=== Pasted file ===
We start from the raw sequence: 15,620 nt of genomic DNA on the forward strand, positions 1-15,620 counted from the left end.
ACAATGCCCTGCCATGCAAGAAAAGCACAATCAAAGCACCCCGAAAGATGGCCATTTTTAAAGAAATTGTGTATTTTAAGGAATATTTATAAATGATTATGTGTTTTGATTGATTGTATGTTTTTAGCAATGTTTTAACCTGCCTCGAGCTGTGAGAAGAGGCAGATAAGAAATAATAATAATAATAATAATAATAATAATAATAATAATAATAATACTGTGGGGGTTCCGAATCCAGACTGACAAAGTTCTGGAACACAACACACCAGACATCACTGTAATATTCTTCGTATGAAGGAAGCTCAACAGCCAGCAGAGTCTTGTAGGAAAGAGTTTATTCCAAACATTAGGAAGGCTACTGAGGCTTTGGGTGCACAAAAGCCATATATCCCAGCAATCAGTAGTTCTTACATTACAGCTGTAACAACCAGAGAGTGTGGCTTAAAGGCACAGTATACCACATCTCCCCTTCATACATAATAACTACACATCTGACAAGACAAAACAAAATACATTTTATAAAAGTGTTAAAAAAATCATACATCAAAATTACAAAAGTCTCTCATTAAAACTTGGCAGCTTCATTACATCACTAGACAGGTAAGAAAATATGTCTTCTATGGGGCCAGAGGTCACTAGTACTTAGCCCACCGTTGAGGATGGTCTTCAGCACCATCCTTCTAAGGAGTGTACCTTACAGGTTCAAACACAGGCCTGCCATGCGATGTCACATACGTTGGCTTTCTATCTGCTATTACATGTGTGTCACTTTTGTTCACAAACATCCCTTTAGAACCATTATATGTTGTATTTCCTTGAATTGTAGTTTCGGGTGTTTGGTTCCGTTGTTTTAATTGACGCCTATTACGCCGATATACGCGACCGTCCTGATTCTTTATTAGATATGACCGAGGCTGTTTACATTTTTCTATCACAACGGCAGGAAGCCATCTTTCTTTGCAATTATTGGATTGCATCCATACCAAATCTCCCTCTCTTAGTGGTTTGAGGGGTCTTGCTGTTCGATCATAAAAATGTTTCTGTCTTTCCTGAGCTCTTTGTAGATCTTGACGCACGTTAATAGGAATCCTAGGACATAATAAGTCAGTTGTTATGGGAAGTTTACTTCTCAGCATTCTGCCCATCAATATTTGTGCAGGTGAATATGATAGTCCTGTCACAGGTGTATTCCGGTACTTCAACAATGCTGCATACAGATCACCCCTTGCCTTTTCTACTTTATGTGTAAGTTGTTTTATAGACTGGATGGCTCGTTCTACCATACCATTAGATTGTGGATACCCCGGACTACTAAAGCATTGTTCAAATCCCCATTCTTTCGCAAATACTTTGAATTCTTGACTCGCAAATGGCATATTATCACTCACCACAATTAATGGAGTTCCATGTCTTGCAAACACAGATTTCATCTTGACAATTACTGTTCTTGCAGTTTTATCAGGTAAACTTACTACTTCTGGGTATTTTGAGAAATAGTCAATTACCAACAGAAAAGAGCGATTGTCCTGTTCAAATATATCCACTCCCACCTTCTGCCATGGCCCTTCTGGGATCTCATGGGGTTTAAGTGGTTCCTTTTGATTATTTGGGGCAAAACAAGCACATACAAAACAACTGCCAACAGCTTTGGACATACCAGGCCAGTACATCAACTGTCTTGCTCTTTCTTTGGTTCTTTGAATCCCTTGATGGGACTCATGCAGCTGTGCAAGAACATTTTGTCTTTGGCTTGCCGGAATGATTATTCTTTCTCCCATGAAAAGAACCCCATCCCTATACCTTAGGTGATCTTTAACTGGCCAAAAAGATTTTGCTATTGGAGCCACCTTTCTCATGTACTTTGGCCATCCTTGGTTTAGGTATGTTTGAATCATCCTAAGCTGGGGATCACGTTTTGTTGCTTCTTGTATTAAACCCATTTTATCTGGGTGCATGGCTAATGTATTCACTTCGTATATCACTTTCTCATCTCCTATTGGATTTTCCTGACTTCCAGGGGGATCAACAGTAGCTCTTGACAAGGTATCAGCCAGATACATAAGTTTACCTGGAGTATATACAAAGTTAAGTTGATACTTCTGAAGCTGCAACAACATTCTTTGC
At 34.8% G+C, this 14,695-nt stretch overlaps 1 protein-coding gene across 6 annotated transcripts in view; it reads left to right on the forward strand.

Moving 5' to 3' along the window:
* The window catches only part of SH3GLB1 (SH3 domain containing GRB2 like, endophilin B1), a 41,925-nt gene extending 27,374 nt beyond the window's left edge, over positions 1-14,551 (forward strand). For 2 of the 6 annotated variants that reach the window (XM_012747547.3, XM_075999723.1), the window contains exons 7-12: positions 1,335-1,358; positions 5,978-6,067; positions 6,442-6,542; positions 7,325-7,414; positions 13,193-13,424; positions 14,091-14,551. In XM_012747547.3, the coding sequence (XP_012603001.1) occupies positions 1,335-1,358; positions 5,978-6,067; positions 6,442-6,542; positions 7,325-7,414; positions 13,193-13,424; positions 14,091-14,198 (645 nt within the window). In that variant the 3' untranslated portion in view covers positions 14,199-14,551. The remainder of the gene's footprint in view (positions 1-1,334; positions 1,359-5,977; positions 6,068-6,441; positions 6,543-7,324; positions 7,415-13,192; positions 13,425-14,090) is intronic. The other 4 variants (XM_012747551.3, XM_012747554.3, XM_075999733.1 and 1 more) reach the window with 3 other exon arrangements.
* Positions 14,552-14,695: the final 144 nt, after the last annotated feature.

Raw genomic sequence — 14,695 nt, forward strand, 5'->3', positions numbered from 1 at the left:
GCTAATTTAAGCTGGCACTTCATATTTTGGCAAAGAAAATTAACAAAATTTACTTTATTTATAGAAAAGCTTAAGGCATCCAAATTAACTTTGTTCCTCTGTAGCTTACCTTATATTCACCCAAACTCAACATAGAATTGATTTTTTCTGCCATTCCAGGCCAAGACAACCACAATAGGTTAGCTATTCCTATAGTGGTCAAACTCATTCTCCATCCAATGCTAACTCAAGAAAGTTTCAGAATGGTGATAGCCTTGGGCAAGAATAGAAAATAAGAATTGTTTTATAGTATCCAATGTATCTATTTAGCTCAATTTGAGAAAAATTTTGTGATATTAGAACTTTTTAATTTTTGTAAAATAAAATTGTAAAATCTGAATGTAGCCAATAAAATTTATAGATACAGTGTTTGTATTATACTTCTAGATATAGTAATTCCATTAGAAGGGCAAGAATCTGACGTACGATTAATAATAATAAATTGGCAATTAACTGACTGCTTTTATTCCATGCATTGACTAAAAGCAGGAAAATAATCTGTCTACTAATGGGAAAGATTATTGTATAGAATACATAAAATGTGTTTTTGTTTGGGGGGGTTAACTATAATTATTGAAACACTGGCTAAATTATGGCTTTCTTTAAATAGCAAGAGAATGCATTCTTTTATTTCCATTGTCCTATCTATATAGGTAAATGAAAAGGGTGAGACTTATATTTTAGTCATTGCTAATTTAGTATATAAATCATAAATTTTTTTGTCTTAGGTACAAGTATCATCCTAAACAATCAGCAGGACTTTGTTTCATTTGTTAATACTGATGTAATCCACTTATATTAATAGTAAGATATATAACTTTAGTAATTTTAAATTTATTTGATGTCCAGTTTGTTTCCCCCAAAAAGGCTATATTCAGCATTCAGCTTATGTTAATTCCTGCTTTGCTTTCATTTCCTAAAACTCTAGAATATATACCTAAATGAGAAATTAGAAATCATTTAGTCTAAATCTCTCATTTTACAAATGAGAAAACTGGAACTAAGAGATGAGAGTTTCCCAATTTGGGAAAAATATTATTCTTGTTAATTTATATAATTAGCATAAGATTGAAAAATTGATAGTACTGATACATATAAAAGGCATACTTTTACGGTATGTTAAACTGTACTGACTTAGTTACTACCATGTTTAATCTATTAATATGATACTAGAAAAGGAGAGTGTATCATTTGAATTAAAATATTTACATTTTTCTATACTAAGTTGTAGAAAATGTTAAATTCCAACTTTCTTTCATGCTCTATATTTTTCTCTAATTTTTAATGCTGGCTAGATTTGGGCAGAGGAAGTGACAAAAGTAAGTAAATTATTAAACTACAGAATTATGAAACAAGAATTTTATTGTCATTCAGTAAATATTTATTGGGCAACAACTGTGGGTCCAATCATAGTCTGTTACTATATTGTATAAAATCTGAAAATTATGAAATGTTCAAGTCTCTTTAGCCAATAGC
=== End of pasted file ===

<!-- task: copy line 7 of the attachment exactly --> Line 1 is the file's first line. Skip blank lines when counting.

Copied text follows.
Raw genomic sequence — 14,695 nt, forward strand, 5'->3', positions numbered from 1 at the left: